“I am a strong supporter of this bipartisan effort to enhance the FDA’s effectiveness and improve drug and device safety,” he said. “I believe that this legislation represents the best chance we have had in a long time to make a real difference for patients in this challenging area.”

Dr Nissen said new laws are needed to strengthen the authority of the FDA. “Currently,” he explained, “the Agency must “negotiate” with industry to make even simple changes in drug labels.”

“I served on a 2001 Advisory Panel that recommended a warning label for Vioxx,” he informed the panel, “but it took 14 months before the FDA could secure agreement from the company to accept a weakly written warning.”

As for enacting new conflicts of interest rules for advisory panels, Dr Nissen testified that improvements “in the Advisory Committee process will help to ensure that FDA consultants are less likely to be influenced by financial conflicts of interest.”

Merrill Goozner, Director of Integrity in Science Center for Science in the Public Interest, testified about the blatant conflicts of interest involving the expert panel that reviewed Vioxx and the other COX-2 inhibitors, and how the panel concluded that Vioxx was safe enough to stay on the market, even though Merck had already removed it from the market.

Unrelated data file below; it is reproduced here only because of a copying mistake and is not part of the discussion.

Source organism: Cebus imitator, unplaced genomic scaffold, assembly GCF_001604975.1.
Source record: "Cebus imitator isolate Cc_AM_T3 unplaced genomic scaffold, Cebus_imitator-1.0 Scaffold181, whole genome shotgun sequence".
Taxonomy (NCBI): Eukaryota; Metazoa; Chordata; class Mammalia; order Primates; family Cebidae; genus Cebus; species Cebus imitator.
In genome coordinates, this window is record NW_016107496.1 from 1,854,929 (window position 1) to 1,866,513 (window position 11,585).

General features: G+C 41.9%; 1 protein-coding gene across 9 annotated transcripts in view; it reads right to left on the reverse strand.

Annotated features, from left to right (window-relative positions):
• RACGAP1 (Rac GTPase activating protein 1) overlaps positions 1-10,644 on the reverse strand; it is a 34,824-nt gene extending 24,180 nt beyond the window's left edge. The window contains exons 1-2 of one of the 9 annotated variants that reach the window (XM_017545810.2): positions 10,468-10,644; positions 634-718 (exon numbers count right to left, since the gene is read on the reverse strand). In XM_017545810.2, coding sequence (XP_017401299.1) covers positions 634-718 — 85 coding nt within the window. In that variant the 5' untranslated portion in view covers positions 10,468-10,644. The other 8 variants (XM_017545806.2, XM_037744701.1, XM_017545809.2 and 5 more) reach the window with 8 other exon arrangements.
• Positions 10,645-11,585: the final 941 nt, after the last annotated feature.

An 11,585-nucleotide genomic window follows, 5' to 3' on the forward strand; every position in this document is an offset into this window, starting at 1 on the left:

Mr Goozner told the Senate committee that ten of the 32 scientists on the panel had financial ties to the drugs’ makers. “Had their votes been eliminated,” he said, “two of the drugs in the class would have been voted down by the panel.”

“The best way to solve all these problems,” Mr Goozner stated, “without undermining the quality of the advice offered to the FDA – is to completely eliminate conflicts of interest from these committees.”

Jim Guest, president and CEO of Consumers Union, publisher of Consumer Reports, testified that improvements are needed to help prevent future drug safety disasters and called for a rule specifying that at least 90% of the members on advisory committees who decide whether a drug should be approved be free of conflicts of interest from the pharmaceutical industry.